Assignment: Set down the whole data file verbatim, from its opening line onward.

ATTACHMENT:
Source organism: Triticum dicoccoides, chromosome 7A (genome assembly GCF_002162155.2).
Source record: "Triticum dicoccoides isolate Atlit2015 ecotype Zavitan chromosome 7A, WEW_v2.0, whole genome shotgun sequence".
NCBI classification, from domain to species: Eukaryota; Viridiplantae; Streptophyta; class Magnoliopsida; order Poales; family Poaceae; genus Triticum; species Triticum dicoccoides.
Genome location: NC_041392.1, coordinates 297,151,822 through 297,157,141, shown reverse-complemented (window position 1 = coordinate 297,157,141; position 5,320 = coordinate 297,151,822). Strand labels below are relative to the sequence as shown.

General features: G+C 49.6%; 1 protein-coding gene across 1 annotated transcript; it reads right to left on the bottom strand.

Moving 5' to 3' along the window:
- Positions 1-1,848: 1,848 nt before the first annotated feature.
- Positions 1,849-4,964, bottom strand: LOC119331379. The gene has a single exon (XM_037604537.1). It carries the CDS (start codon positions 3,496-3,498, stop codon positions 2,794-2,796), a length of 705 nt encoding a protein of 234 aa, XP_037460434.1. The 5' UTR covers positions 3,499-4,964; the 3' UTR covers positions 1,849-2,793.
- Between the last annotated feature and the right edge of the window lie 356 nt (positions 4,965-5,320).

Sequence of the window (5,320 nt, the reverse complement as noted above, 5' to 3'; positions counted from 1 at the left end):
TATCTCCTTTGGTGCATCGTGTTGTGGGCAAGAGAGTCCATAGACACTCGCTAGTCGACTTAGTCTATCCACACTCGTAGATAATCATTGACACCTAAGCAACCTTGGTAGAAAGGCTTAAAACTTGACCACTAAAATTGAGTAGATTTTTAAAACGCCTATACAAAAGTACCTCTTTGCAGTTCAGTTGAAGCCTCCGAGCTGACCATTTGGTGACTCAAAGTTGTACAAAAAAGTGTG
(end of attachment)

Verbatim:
Source organism: Triticum dicoccoides, chromosome 7A (genome assembly GCF_002162155.2).
Source record: "Triticum dicoccoides isolate Atlit2015 ecotype Zavitan chromosome 7A, WEW_v2.0, whole genome shotgun sequence".
NCBI classification, from domain to species: Eukaryota; Viridiplantae; Streptophyta; class Magnoliopsida; order Poales; family Poaceae; genus Triticum; species Triticum dicoccoides.
Genome location: NC_041392.1, coordinates 297,151,822 through 297,157,141, shown reverse-complemented (window position 1 = coordinate 297,157,141; position 5,320 = coordinate 297,151,822). Strand labels below are relative to the sequence as shown.

General features: G+C 49.6%; 1 protein-coding gene across 1 annotated transcript; it reads right to left on the bottom strand.

Moving 5' to 3' along the window:
- Positions 1-1,848: 1,848 nt before the first annotated feature.
- Positions 1,849-4,964, bottom strand: LOC119331379. The gene has a single exon (XM_037604537.1). It carries the CDS (start codon positions 3,496-3,498, stop codon positions 2,794-2,796), a length of 705 nt encoding a protein of 234 aa, XP_037460434.1. The 5' UTR covers positions 3,499-4,964; the 3' UTR covers positions 1,849-2,793.
- Between the last annotated feature and the right edge of the window lie 356 nt (positions 4,965-5,320).

Sequence of the window (5,320 nt, the reverse complement as noted above, 5' to 3'; positions counted from 1 at the left end):
TATCTCCTTTGGTGCATCGTGTTGTGGGCAAGAGAGTCCATAGACACTCGCTAGTCGACTTAGTCTATCCACACTCGTAGATAATCATTGACACCTAAGCAACCTTGGTAGAAAGGCTTAAAACTTGACCACTAAAATTGAGTAGATTTTTAAAACGCCTATACAAAAGTACCTCTTTGCAGTTCAGTTGAAGCCTCCGAGCTGACCATTTGGTGACTCAAAGTTGTACAAAAAAGTGTG